United States District Court, N.D. Alabama, Southern Division
DAVID PROCTOR UNITED STATES DISTRICT JUDGE.
Christine Mosley (“Plaintiff”) brings this action
pursuant to Section 205(g) of the Social Security Act (the
“Act”), seeking review of the decision of the
Commissioner of Social Security (the
“Commissioner”) denying her claims for a period
of disability insurance benefits (“DIB”) and
supplemental security income (“SSI”) under Titles
II and XVI of the Act. See 42 U.S.C. §§
405(g) and 1383(a).
filed her application for Social Security Disability (SSD)
benefits on September II, 2013 and for SSI on January 31,
2014. (R. 172, 174). In both applications Plaintiff alleged
that her disability began on May 31, 2013. (Id.).
Both Plaintiff's SSD and SSI applications were initially
denied by the Social Security Administration
(“SSA”) on April 10, 2014. (R. 110, 117).
Plaintiff then requested and received a hearing before
Administrative Law Judge (“ALJ”) J. L. Munford on
November 9, 2015. (R. 36, 108, 131). In his decision, dated
January 27, 2016, the ALJ determined that Plaintiff had not
been under disability within the meaning of §
1614(a)(3)(A) of the Act since September 11, 2013, the date
the application was filed. (R. 17-30). After the Appeals
Council denied Plaintiff's request for review of the
ALJ's decision, (R. 1), the ALJ's decision became the
final decision of the Commissioner, and therefore a proper
subject of this court's appellate review.
twenty-five (25) years old at the time of the administrative
hearing, has formal education consisting of a high school
diploma, some college courses, and a course in “patient
care assistance.” (R. 42, 51). Her previous work
experience, which ended in approximately May or June 2013,
includes employment characterized as “caregiver”
and “patient care assistant.” (R. 52, 57 - 58).
Plaintiff alleges she is unable to work because of chronic,
debilitating nausea and vomiting resulting from
gastroparesis and migraines. (R. 42). Plaintiff's
alleged onset date for disability is May 31, 2013. (R. 42).
During her alleged period of disability, Plaintiff received
treatment from multiple in-state and out-of-state medical
facilities. (R. 278-1481, 1490-1660, 1669-2178).
of background, Plaintiff is an obese female who has been seen
by multiple medical doctors for treatment relating to,
inter alia, gastroparesis, gastroesophageal reflux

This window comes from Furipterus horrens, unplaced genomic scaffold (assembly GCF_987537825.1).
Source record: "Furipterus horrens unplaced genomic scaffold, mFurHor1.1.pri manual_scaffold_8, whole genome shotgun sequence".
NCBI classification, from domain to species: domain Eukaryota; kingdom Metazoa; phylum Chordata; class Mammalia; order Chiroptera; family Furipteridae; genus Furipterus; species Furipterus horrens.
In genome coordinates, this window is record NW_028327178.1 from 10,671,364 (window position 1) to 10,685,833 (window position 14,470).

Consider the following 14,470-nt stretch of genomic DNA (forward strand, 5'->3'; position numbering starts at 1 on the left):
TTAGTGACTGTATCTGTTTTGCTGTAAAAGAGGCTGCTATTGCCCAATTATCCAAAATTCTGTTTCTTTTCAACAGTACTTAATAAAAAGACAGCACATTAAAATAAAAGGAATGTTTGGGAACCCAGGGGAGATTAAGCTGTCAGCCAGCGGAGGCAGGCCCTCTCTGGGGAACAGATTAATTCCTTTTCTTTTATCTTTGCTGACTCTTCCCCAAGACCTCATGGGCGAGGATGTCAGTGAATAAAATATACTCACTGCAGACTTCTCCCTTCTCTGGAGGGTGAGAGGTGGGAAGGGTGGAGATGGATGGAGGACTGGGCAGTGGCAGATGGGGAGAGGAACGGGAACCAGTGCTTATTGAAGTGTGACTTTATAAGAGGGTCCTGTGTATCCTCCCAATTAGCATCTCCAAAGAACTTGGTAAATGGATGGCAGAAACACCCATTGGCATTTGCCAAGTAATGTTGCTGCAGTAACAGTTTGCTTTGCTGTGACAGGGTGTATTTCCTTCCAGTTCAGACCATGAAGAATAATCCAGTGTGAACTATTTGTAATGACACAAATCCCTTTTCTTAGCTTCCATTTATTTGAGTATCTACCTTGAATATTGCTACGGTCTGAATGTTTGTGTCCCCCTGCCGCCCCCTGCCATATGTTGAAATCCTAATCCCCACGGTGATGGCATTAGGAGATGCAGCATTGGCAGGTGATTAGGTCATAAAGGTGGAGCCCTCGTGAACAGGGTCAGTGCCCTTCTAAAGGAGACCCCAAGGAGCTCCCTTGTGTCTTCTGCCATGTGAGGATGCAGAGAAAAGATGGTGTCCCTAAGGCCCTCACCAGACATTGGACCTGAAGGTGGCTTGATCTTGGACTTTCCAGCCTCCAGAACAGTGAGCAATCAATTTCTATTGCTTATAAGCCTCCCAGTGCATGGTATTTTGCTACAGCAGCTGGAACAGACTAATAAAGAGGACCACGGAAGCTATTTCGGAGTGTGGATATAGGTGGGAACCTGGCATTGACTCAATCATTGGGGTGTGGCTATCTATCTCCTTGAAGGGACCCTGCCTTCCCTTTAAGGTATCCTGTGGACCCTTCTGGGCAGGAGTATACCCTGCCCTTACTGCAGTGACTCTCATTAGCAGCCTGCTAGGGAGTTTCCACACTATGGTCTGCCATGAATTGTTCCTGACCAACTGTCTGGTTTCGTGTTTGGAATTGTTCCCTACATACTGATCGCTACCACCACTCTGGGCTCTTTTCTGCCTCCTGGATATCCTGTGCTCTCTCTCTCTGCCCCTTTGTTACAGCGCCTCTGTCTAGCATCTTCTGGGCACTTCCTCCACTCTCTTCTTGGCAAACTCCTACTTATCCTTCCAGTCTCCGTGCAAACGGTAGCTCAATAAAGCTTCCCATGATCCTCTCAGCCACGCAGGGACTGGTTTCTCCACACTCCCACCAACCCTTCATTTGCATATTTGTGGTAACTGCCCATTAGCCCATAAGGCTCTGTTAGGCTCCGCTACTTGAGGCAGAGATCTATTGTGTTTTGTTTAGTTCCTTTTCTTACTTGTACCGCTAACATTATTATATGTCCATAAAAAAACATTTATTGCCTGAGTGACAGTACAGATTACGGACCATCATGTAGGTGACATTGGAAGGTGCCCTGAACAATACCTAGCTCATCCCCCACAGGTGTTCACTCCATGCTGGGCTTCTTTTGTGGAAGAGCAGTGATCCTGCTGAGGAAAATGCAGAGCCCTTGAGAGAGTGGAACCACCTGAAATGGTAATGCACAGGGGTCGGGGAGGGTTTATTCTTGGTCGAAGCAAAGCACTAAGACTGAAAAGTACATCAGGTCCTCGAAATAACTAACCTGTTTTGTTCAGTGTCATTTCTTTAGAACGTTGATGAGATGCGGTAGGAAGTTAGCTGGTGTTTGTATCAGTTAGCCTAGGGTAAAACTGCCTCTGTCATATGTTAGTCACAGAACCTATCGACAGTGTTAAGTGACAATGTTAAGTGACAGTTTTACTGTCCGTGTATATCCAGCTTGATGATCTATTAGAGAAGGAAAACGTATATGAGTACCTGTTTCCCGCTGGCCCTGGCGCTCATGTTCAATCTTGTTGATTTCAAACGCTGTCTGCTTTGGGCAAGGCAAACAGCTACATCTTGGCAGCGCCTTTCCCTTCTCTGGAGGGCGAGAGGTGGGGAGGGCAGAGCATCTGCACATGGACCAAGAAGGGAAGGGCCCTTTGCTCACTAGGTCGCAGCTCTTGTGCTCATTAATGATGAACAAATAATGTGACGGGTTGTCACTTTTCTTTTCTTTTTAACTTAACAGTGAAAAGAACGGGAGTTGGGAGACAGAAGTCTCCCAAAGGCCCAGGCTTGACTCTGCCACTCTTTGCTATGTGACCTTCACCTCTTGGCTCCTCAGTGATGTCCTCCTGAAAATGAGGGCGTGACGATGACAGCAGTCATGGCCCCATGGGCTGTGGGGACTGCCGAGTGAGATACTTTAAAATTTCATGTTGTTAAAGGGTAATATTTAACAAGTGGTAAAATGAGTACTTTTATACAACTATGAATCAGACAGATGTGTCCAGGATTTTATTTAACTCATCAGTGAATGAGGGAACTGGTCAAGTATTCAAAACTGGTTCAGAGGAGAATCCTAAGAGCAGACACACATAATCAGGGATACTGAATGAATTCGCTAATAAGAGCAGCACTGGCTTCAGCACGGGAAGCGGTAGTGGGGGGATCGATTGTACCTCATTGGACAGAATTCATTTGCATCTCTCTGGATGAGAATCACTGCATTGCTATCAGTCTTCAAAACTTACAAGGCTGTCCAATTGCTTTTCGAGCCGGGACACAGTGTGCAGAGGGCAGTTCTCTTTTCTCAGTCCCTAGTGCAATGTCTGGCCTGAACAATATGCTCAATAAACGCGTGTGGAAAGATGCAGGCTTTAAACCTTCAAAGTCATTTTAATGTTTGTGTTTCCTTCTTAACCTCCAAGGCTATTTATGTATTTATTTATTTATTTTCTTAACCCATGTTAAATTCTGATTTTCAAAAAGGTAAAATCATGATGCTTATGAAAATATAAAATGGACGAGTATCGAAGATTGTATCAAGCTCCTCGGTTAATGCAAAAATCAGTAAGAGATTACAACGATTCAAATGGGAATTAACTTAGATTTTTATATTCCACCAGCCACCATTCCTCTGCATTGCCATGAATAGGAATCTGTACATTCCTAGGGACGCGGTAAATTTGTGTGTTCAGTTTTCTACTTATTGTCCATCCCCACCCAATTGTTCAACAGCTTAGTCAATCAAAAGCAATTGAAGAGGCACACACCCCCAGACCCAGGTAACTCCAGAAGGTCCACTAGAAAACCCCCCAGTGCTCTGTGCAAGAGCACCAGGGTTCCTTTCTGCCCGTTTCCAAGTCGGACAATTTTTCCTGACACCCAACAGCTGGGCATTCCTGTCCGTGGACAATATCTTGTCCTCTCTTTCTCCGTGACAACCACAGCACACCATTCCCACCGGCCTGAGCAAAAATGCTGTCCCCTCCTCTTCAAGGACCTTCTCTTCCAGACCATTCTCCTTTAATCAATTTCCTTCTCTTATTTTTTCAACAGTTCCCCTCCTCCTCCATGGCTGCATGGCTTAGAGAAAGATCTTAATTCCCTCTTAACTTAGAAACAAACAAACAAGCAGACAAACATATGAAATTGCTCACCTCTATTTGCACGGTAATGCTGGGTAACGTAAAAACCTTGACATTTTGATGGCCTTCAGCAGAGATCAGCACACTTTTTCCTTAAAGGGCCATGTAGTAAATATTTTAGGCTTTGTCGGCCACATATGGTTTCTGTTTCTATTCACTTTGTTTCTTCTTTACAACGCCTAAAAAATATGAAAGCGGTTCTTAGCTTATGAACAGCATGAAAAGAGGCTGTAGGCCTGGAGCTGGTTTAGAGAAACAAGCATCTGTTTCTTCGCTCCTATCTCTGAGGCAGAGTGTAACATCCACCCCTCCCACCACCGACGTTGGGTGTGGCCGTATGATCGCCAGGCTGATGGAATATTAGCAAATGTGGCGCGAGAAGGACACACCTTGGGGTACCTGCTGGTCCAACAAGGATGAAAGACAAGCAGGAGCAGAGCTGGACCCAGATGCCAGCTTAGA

disease (GERD),  migraine headaches, depression, anxiety,
and obesity. Plaintiff's medical history includes,
inter alia, a laparoscopic
fundoplication (with prolonged postop nasogastric
feedings) and cholecystectomy in 2006, and a
laparoscopic placement of gastric electric stimulator in
April 2015. (R. 1579). As a possible result of these
operations, Plaintiff has suffered from a history of
nondiabetic gastroparesis. (R. 1582). Additionally, Plaintiff
weighed 225 pounds, with a body mass index (BMI) of 32.3, in
January 2013 and 215 pounds, with a BMI of 31.8, in April
2015. (R. 1171, 1579). Because Plaintiff has a body mass
index greater than 30, she is classified as obese. (R. 1171,
was hospitalized for treatment related to her nausea and
vomiting in July 2013; during which time Dr. Halama performed
an esophagogastroduodenoscopy (EGD) with biopsy. (R. 1563-64).
Following this procedure, Dr. Halama noted, “[n]o
abnormalities were seen on today's study to suggest a
cause for [Plaintiff's] symptoms.” (R. 1563).
During her hospital stay, Plaintiff's complaints of
either nervousness, anxiety, or depression were inconsistent,
as she complains of these symptoms on July 17, 2013, but
denies them on the following day, July 18, 2013. (R.
1558-61). Plaintiff was hospitalized a second time in July
2013, again for chronic nausea. During that stay she
underwent a CT scan of her abdomen and pelvis, which showed
“a number of colonic diverticula are present
without evidence of diverticulitis.” (R. 1547).
Following her discharge on August 2, 2013, Plaintiff received
treatment from a gastroenterologist. (R. 1172-1187).
Plaintiff presented to the ER again on August 3, 2013, one
day after being released, complaining of mental health issues
and exhibited signs she had overused her medications, which
she has a history of doing, and left the hospital against
medical advice. (R. 1544). Plaintiff attended a follow-up
appointment with Dr. Craig Philpot, a gastroenterologist, in
September 2013, at which time Plaintiff reported that her
symptoms were much improved, and she had not experienced any
nausea, vomiting, abdominal pain, or weight loss. (R. 1474).
Dr. Philpot's examination of Plaintiff showed that her
bowel sounds were normal with no hepatosplenomegaly,
tenderness, distention, or abdominal masses. (R. 1474).
October 2014, Plaintiff was referred to Dr. William Palmer, a
gastroenterologist at the Mayo Clinic, again reporting nausea
and gastroparesis, and stating “the only thing that she
is able to tolerate are specifically foods like a fast food
burger.” (R. 1889-90). Dr. Palmer's examination
revealed a non-distended abdomen with positive bowel sounds
and no organomegaly, and faint pain on deep palpation. (R.
1891). Dr. Palmer noted that a repeat gastric emptying study,
multiple CT scans of the abdomen and pelvis, an ultrasound of
the abdomen, an Endoscopic Retrograde
Cholangiopancreatography (ERCP), and multiple colonoscopies were
all within normal limits. (R. 1891-92). Dr. Palmer ordered an
esophagus x-ray with barium tablet and stomach x-ray, which
returned normal results, with “no narrowings, ”